* European executive Gisserot to head drugmaker's China unit
* Previous China head Reilly remains with GSK in senior role
* Travel restrictions on China finance head Nechelput lifted
By Ben Hirschler
LONDON, July 25 GlaxoSmithKline has
appointed one of its top European executives as the new head of
operations in China, amid a corruption scandal there that has
rocked Britain's biggest drugmaker.
Herve Gisserot, senior vice president for Europe, will take
over as general manager from Mark Reilly, who will remain with
the company as a senior member of the management team, a
spokesman said on Thursday.
Reilly, currently in Britain, will continue to help lead
GSK's response to the Chinese government's bribery investigation
- but the spokesman declined to say whether he would travel back
Reilly has been working at GSK's headquarters on the
outskirts of London since arriving from China in early July for
what people familiar with the situation said at the time were
"From what we understand and have been told by the
authorities there are no allegations of wrongdoing against Mark
(Reilly)," the spokesman said.
Gisserot will transition over the coming weeks into his new
role, where his prime focus will be to ensure that GSK's China
business continues to operate as smoothly as possible.
FINANCE HEAD FREE TO TRAVEL
At the same time, travel restrictions on GSK's finance head
for China, Steve Nechelput, which had prevented him from leaving
the country, are believed to have been lifted, the spokesman
Nechelput will continue in his role as finance director for
GSK China and will remain based there. News last week that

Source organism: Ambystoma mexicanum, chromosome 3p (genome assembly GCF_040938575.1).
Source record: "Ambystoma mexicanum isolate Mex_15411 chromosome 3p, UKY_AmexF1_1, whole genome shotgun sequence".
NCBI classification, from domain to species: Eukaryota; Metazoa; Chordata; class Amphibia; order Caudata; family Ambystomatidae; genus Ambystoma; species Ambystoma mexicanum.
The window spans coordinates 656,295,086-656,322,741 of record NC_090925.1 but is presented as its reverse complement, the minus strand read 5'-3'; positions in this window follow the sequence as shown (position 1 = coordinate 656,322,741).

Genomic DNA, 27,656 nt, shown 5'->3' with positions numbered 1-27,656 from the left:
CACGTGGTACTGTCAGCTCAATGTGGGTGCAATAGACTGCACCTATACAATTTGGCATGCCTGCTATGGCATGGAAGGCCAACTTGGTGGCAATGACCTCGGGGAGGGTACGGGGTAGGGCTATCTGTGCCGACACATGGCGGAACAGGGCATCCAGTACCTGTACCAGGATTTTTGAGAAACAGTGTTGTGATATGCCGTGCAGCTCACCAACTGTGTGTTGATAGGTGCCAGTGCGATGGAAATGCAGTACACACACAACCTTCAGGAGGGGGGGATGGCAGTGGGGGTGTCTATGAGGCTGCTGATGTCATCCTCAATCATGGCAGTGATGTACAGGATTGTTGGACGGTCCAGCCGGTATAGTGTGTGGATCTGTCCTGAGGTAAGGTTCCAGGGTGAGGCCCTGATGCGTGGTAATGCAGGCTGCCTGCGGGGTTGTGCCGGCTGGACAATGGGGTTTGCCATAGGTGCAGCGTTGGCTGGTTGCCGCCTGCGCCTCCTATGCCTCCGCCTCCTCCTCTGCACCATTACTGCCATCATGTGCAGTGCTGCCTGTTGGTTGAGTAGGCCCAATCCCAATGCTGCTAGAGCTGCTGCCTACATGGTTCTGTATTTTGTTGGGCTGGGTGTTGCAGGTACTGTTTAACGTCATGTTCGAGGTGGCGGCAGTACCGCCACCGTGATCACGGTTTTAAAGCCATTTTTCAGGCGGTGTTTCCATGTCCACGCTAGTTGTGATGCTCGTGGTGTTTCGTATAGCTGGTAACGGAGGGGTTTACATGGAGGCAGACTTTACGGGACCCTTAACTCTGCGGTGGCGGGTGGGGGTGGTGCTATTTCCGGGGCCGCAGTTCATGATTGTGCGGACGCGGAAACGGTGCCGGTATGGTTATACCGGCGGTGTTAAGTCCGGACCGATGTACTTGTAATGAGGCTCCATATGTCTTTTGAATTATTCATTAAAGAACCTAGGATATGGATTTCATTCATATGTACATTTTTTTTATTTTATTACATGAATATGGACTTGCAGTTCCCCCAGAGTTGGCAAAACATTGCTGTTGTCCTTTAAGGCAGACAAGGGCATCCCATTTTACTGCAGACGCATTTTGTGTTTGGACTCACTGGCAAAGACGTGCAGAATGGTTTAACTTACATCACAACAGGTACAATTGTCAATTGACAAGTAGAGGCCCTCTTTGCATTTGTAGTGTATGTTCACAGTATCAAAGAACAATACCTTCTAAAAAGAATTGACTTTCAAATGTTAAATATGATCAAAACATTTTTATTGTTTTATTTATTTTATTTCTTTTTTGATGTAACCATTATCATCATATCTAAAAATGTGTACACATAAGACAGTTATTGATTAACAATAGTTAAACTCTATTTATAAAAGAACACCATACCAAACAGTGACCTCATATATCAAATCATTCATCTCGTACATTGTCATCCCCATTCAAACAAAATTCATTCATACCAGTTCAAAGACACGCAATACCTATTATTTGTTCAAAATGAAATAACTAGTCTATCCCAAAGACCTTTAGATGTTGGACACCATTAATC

Nechelput had been stopped from leaving China sparked concern
about the scale of the probe facing GSK, although GSK said he
had not been questioned or detained by authorities.
Chinese police have detained four Chinese GSK executives in
connection with allegations that the drugmaker funnelled up to 3
billion yuan ($489 million) to travel agencies to facilitate
bribes to doctors and officials.
GSK has admitted that some Chinese executives appeared to
have broken the law but Chief Executive Andrew Witty said on
Wednesday that head office had had no knowledge of the alleged
Witty said the "deeply disappointing" episode appeared to
involve certain senior local staff working outside GSK systems.
He has commissioned law firm Ropes & Gray to carry out an
independent review into what happened.
In addition to running much of Europe for GSK, new China
head Gisserot has also acted as president of the French
pharmaceutical industry trade body LEEM, a position the group
said he would give up at the end of August.